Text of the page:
DC United is the Antithesis of MLS 3.0
MLS 3.0 is in full force and the sports media have focused like a laser on the growth of the league. Soccer-specific stadiums have sprung up across the country, academies are churning out young talent, big names are coming across the Atlantic to play in North America, and suddenly U.S. men’s national team players are booking tickets to places like Houston and Philadelphia to remain relevant for Jurgen Klinsmann. Yet despite this glut of self-congratulations and celebration of an arriving league, the vestiges of the old MLS 2.0 remain and threaten to spoil the party.
DC United was the toast of the league in the beginning. The team won three MLS Cups in the first four years and boasted stars like Jeff Agoos, Eddie Pope, Marco Etcheverry and Jaime Moreno. The successful coaches, Bruce Arena, and even some less successful ones, Ray Hudson, became names among the American soccer community. However, as the league grew their flagship team stagnated. Still playing at the RFK Stadium and setting records for futility seemingly every other year, the Black And Red have been surpassed in almost every way, with Sporting Kansas City, Houston, Los Angeles, and yes even the publicly hated New York Red Bulls tasting success.
This year, however, the team has changed. They still play at the RFK and only receive partial revenues from the venue, and they still are not signing big name international stars to major contracts. But DC United currently sits two points off the Supporters Shield lead this week, after a 4-2 drubbing of Colorado on Sunday. Unlike Portland they are not doing it with a more modern beautiful brand of football, and unlike Seattle they are not doing it with major stars. Instead, the team is relying on the style that has always worked in MLS, and this is a big problem for the league.
The team’s play starts at the top with coach Ben Olsen, a man who defined the U.S. style in the late 1990s and early 2000s. Aggressive and physical, but smart. Olsen has his team playing a conservative style that harkens back to when he played for the Black And Red. Especially on the road, his team will absorb pressure from their opponents and then use their speed on the wings to spring a counter attack. While not exactly a dogged Stoke City approach under former manager Tony Pulis, it does contrasts with the beautiful game shown on national television in the Cascadia Cup, for example.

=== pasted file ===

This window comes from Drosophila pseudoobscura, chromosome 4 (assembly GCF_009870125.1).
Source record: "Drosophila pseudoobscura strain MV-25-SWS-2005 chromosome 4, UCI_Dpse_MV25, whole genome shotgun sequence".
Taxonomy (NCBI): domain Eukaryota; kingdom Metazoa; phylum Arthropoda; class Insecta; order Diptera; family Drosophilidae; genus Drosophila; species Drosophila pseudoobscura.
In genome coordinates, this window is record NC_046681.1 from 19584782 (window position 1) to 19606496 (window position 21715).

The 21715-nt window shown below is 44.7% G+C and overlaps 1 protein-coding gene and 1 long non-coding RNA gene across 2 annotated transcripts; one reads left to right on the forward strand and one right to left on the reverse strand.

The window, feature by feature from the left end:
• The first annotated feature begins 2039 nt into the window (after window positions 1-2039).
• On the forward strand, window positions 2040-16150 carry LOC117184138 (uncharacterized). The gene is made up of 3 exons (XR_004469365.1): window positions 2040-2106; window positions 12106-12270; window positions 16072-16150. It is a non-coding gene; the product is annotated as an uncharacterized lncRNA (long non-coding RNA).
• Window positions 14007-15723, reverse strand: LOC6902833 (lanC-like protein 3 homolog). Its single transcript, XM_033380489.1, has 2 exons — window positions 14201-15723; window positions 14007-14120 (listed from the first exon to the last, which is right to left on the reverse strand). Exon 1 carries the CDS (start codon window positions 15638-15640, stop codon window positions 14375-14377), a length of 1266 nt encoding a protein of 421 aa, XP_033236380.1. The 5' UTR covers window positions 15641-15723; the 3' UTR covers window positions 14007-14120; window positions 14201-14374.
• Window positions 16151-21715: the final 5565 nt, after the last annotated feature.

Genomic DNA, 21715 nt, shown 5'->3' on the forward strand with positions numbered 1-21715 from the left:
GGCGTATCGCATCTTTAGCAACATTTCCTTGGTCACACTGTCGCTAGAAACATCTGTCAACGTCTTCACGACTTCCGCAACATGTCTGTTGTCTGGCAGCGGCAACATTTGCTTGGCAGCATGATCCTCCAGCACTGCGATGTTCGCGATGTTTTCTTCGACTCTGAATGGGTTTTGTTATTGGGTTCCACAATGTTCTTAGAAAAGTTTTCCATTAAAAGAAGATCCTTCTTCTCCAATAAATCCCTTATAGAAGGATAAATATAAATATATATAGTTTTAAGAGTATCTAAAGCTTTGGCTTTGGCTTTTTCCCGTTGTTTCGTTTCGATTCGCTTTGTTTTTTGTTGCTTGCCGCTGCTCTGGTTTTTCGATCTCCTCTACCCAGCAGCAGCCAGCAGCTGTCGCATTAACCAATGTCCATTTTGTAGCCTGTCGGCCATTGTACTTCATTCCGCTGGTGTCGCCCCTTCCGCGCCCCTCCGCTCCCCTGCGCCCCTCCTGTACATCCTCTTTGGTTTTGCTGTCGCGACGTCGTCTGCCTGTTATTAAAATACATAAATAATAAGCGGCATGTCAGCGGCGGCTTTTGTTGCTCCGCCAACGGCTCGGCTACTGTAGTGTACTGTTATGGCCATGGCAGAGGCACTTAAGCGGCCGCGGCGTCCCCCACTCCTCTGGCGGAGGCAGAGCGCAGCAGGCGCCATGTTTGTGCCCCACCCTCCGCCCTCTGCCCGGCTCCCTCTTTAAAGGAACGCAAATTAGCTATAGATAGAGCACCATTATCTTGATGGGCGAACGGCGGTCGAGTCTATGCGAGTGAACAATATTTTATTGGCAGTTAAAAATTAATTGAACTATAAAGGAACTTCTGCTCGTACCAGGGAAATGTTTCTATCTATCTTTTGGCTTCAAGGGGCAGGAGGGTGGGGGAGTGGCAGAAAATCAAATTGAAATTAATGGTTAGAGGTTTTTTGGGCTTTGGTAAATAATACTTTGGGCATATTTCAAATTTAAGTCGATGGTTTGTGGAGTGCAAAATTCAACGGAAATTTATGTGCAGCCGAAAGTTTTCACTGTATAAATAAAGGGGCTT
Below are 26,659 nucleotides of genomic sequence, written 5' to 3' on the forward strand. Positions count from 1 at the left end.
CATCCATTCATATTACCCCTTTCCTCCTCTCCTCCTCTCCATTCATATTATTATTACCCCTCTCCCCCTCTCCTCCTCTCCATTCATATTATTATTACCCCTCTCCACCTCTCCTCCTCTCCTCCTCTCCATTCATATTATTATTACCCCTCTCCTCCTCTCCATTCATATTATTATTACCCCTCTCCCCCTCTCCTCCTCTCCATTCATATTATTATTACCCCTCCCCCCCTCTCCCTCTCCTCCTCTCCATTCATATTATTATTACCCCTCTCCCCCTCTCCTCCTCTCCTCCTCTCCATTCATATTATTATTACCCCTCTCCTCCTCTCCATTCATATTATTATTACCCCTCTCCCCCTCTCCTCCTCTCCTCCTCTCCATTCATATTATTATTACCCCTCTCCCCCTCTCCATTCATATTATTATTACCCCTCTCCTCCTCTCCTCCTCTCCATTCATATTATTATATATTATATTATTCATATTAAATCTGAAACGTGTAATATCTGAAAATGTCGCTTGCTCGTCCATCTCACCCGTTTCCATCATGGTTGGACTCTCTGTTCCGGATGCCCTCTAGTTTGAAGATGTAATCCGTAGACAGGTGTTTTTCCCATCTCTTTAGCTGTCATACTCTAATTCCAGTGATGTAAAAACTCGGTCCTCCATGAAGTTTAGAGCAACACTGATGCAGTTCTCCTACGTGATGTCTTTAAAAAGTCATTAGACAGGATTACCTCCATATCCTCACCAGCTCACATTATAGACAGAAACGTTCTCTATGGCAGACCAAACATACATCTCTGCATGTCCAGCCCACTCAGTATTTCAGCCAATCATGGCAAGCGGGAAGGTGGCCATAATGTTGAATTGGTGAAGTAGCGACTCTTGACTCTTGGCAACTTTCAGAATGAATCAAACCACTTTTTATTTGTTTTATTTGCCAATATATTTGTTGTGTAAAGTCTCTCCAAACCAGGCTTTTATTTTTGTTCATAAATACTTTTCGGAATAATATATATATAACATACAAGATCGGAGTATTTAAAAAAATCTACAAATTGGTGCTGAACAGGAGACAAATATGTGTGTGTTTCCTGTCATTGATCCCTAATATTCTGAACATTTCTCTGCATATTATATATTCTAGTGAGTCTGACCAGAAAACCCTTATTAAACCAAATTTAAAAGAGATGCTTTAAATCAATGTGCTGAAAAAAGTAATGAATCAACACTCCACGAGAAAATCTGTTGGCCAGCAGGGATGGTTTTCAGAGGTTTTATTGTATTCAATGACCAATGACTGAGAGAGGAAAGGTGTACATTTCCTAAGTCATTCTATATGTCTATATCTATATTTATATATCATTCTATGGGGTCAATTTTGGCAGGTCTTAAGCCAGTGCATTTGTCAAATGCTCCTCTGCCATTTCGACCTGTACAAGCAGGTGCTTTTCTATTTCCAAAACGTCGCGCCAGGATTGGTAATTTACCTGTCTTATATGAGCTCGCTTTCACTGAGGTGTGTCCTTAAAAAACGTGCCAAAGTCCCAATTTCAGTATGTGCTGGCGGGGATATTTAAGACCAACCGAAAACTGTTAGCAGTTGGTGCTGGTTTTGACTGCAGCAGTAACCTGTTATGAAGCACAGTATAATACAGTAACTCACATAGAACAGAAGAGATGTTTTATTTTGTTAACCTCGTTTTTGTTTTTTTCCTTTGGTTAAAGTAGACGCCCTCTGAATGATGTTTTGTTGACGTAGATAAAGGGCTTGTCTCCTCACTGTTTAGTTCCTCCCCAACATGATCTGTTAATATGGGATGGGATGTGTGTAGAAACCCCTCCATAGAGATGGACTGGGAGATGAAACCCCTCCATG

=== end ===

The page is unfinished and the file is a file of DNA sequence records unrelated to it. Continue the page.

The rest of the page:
DC is also not the only team that plays with this style, but some of their players are absolute magnets for the physical side of the game. Fabian Espindola and Eddie Johnson, fairly or unfairly, both have been suspended for on-the-field antics. Perry Kitchen, while still a rising star, has been a league leader in yellow cards. And Bobby Boswell, the self described ‘snot-nosed kid’, is as old school as it gets. This does not suggest that the team is not talented – quite the opposite. This style works because of the skill they have in key positions. Bill Hamid has truly blossomed in goal and could finally be living up to the enormous potential we’ve long anticipated. Couple that with the duo of Chris Rolfe and Espindola you have yourself a dangerous attack.
DC will have to survive a brutal stretch which sees them play at Kansas City and LA before hosting the Red Bulls. If they weather the storm, then are still in the title race and MLS executives will again be faced with a familiar predicament – physical side thwarting the opposition through defensive means and triumphing over highly-fancied teams in the playoff race and into the playoffs itself. For a league trying to distance itself from the days of ugly play in MLS 2.0, this could be a problem.
If DC United continues to win, can the new era of MLS truly be here?